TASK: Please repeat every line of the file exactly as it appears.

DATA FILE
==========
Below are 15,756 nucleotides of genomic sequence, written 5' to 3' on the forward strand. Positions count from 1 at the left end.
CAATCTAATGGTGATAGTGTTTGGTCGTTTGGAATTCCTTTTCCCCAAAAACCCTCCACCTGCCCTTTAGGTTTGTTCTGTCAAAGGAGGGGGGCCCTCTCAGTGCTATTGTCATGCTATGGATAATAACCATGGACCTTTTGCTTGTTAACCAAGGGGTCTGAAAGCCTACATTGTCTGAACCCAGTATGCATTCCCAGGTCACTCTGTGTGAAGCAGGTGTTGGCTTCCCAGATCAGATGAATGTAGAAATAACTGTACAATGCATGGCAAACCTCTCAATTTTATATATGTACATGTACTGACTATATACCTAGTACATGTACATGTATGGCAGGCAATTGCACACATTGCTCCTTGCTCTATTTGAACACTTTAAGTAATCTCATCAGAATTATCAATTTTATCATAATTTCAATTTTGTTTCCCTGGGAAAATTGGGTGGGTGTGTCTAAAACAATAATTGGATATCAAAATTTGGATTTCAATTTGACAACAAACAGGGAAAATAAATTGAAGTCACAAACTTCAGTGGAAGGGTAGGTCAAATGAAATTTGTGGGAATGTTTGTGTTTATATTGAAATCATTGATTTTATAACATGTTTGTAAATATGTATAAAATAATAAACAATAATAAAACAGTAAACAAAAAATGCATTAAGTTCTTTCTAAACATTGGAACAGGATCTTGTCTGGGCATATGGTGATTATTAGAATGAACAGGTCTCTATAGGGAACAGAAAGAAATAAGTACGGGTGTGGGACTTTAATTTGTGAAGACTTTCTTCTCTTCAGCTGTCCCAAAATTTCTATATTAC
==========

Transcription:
Below are 15,756 nucleotides of genomic sequence, written 5' to 3' on the forward strand. Positions count from 1 at the left end.
CAATCTAATGGTGATAGTGTTTGGTCGTTTGGAATTCCTTTTCCCCAAAAACCCTCCACCTGCCCTTTAGGTTTGTTCTGTCAAAGGAGGGGGGCCCTCTCAGTGCTATTGTCATGCTATGGATAATAACCATGGACCTTTTGCTTGTTAACCAAGGGGTCTGAAAGCCTACATTGTCTGAACCCAGTATGCATTCCCAGGTCACTCTGTGTGAAGCAGGTGTTGGCTTCCCAGATCAGATGAATGTAGAAATAACTGTACAATGCATGGCAAACCTCTCAATTTTATATATGTACATGTACTGACTATATACCTAGTACATGTACATGTATGGCAGGCAATTGCACACATTGCTCCTTGCTCTATTTGAACACTTTAAGTAATCTCATCAGAATTATCAATTTTATCATAATTTCAATTTTGTTTCCCTGGGAAAATTGGGTGGGTGTGTCTAAAACAATAATTGGATATCAAAATTTGGATTTCAATTTGACAACAAACAGGGAAAATAAATTGAAGTCACAAACTTCAGTGGAAGGGTAGGTCAAATGAAATTTGTGGGAATGTTTGTGTTTATATTGAAATCATTGATTTTATAACATGTTTGTAAATATGTATAAAATAATAAACAATAATAAAACAGTAAACAAAAAATGCATTAAGTTCTTTCTAAACATTGGAACAGGATCTTGTCTGGGCATATGGTGATTATTAGAATGAACAGGTCTCTATAGGGAACAGAAAGAAATAAGTACGGGTGTGGGACTTTAATTTGTGAAGACTTTCTTCTCTTCAGCTGTCCCAAAATTTCTATATTAC